Acronicta brumosa (Guenee, 1852)
Charred Dagger Moth
NatureServe Global Rank: G4?
Virginia State Rank: S1S2
VA DGIF Tier: None
Federal Legal Status: None
Virginia Legal Status: None
Description: The Charred Dagger Moth is a medium sized (38mm) moth with forewings that have a patchy mixture of black, gray, and white, with no sharply-defined markings. It has an oval orbicular spot that is whitish in color with a dark dot in the center. The hind wings are mainly whitish but have some fine, darker markings near the outside edge and following the veins a short distance into the wing.
Similar species: It is similar to the Afflicted Dagger Moth (Acronicta afflicta) but has less expanded dark-shaded areas on the front wings. It is also somewhat similar to other Acronicta species but the pattern of dark shading on the front wings separates it from these. The caterpillar of the Afflicted Dagger Moth (Acronicta afflicta) is very similar but only has one pair of black, chubbed dorsal setae per segment.
North American Range: This moth ranges from New York south to Florida, west through the southern states to California, and north at least to Utah. In Virginia, it has been documented in Suffolk County.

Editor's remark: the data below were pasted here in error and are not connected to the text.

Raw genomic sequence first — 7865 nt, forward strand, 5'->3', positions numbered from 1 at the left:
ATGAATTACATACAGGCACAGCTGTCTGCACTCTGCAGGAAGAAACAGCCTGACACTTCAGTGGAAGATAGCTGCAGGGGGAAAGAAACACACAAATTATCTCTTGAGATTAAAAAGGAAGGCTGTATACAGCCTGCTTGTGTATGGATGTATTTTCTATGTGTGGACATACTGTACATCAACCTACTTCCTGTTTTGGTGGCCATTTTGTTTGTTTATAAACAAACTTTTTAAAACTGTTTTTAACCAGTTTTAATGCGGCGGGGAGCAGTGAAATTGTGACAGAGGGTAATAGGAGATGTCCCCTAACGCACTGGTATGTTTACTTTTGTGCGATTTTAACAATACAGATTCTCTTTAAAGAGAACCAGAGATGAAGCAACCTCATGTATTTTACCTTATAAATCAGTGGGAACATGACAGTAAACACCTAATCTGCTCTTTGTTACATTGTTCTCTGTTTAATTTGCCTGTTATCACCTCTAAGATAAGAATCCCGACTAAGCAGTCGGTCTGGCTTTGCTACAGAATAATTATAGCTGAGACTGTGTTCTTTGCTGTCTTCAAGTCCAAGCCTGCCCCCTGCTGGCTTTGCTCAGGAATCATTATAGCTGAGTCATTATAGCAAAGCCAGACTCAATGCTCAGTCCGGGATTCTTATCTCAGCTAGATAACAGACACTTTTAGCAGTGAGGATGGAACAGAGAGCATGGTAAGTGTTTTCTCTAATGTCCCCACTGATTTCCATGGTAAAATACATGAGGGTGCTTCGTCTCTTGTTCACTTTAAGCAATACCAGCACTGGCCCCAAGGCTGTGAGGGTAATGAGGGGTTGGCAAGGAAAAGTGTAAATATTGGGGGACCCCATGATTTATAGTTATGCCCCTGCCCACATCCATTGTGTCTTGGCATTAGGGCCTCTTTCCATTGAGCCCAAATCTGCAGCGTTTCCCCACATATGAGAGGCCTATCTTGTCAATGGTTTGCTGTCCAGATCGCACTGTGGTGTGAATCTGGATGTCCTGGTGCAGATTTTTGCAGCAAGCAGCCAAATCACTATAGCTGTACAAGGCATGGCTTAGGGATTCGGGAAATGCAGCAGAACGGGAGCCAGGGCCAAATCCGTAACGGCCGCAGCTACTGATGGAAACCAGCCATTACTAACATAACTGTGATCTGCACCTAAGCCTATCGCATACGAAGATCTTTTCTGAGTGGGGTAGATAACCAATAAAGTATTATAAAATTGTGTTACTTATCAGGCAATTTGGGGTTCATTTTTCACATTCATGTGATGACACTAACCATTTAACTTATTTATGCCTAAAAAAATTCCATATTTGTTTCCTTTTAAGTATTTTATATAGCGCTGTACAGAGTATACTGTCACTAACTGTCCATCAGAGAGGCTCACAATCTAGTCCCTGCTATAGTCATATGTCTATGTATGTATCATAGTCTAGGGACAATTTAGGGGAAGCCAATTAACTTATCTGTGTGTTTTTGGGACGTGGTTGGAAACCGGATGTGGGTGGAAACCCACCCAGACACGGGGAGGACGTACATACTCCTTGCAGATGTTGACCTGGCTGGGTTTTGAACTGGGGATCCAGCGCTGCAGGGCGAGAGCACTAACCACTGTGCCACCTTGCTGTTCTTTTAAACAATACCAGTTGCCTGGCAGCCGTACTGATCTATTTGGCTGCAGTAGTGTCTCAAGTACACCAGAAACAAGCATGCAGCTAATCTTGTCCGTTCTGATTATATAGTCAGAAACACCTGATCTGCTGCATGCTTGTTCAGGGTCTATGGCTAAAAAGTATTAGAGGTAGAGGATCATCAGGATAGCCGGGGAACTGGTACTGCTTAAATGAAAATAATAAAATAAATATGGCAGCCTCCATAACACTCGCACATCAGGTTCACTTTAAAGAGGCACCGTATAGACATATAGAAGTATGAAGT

VA Observations by Locality: No Known Recorded Observations
Flight season and broods: The flight season and number of broods is unknown for this species.
Habitat and Food Plants: The Charred Dagger Moth is a specialist in xeric oak woodlands and barrens, also savannas. It is associated with blackjack oak thickets in New Jersey. They are found in the outer coastal plain in the eastern part of their range. The larvae feed on leaves of oak.
Behavior and Ecology: The larvae are well-built to consume the tough oak leaves found in their xeric habitats. Larvae prefer the bottom sides of these leaves and can be most easily located at night.
Population trend and potential threats: Population trends and threats are unknown.
Management practices: Since little is known regarding this species, management practices have not been determined.
References: Bug Guide. 2003. Iowa State University Entomology. 29Apr2012
Moth Photographers Group at the Mississippi Entomological Museum at Mississippi State University. Web application at: http://mothphotographersgroup.msstate.edu/large_map.php?hodges=9255 Accessed: 09Apr2013
NatureServe. 2011. NatureServe Explorer: An online encyclopedia of life [web application]. Version 7.1. NatureServe, Arlington, Virginia. Available http://www.natureserve.org/explorer. (Accessed: April 18, 2012).
Wagner, David L. Caterpillars of Eastern North America. New Jersey: Princeton University Press, 2005. Print.
Wagner, D. L., D.F. Schweitzer, J.B. Sullivan, and R.C. Reardon. 2011. Owlet Caterpillars of Eastern North America. Princeton University Press, Princeton, NJ. 576pp.
Virginia Department of Conservation and Recreation, Natural Heritage Program, 600 E. Main St., 24th Floor, Richmond, VA 23219
This atlas was compiled
by the VA Natural Heritage Program with funds provided by the VA Dept. of Game and Inland Fisheries through a state wildlife grant
from U.S. Fish and Wildlife Service
Last Modified: Thursday, 07 March 2019, 09:48:31 PM